Museum of Chinese in America
by Caitlin Brody, Time Out New York contributor , 11/13/2009
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“Where is home?” A seemingly simple question, but when inscribed on a plaque at MOCA's new location, it becomes knotty and complex. The $8.1 million, 14,000-square-foot space—which is six times larger than the institution’s cramped Mulberry Street digs, allowing for more of its permanent collection to be showcased—was designed by famed Vietnam Veterans Memorial creator Maya Lin. Although Lin transformed a historic warehouse, it is not all streamlined and sleek. She purposely left the exposed-brick walls around the skylighted courtyard, reminiscent of a traditional Chinese home, in order to represent the rawness that has been a part of Chinese-American history.
Straddling two strikingly different neighborhoods, Chinatown and Soho, the building is a perfect metaphor for the cultural balancing act Chinese-Americans (and other immigrants) do every day.
“Before MOCA, there was no place to find the true stories of Chinese-Americans," says recently appointed museum director S. Alice Mong. "We have fixed that, and now we can celebrate a multitude of true and diverse stories."
Originally founded as a community-based organization in 1980 by historian John Kuo Wei Tchen, MOCA is the only museum of its kind in the country. But while it relates the history of Chinese-American immigrants from 1850 to the present day, the stories on display aren't always as sweet as the cornucopia of flavors at the Chinatown Ice Cream Factory. Tales of overcoming prejudice and weathering brutal immigration experiences abound. Near a wall covered with a potpourri of identification and residence certification documents stands an interrogation chair, inviting visitors to physically put themselves in the place of a Chinese immigrant during the early 20th century.
The displays are not all grim, of course. Younger viewers will be especially taken with the ornate golden dragon that hangs tantalizingly from the ceiling in the bright red "Gung Hay Fat Choy" room, which also features an open-mouthed lion head. Kids can actually play with the latter, and are encouraged to “feed” wishes into the animal’s mouth, a Chinese New Year tradition. The "Welcome to China Town!" room presents and then dispels stereotypes with photos of actors in “yellow-face,” Cherry Chan Candy boxes and Chinatown dishes. Signs contextualize the images: “Chop Suey becomes a means of survival. It’s not what we cook for ourselves, but Americans like it.”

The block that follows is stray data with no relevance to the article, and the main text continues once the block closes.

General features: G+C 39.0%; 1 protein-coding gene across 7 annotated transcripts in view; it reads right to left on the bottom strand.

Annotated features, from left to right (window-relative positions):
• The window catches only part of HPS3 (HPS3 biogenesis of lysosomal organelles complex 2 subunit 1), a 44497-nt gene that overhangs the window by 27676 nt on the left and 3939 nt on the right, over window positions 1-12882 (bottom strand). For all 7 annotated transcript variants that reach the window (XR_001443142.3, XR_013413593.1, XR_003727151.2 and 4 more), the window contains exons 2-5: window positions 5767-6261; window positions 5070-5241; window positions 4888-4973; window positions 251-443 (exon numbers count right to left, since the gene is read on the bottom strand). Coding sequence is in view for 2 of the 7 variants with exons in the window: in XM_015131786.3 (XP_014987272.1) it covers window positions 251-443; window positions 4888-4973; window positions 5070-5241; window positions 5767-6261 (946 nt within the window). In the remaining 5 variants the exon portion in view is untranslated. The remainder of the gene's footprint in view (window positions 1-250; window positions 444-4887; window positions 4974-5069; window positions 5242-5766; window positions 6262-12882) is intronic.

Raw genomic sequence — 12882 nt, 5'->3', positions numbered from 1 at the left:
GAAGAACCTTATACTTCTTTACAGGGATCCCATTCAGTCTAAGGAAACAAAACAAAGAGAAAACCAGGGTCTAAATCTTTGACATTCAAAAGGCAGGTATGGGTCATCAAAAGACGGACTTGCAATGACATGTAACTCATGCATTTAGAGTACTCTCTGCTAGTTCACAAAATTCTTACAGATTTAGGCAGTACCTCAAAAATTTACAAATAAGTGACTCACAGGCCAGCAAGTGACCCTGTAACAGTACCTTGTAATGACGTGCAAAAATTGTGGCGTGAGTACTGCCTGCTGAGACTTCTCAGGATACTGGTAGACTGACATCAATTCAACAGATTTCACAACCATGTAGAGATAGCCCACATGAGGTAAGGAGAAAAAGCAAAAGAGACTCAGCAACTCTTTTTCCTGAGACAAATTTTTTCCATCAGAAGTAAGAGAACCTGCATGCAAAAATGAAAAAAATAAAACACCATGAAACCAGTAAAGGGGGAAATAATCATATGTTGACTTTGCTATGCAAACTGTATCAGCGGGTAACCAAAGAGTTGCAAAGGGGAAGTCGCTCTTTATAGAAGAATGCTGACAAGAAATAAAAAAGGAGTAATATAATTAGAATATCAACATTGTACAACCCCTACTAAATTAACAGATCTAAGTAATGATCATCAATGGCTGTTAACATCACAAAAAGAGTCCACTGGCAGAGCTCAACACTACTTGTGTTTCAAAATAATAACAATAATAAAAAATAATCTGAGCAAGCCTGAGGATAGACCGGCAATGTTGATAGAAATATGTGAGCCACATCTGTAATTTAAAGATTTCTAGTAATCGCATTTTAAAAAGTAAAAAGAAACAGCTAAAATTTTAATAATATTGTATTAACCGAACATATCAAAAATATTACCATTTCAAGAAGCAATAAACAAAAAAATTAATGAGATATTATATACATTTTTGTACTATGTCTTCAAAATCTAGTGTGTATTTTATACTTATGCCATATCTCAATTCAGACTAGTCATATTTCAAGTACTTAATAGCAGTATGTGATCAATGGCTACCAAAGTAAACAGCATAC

Upon exiting the museum, visitors pass flat-screen TVs streaming anecdotes told by prominent Chinese-Americans, including the first female Asian-American NYPD officer, singer Agnes Chan and fashion designer Anna Sui. In a partnership with retail chain Target, MOCA waives its admission fee during Target Free Thursdays, leaving visitors plenty of cash to explore Chinatown and its adjacent neighborhoods. "This is a city where every culture can find a home," said Mayor Michael Bloomberg at the opening ceremony. It’s clear Chinese-Americans have found one here.
For more tips on kid-friendly activities and museums and galleries in the City, visit Time Out New York.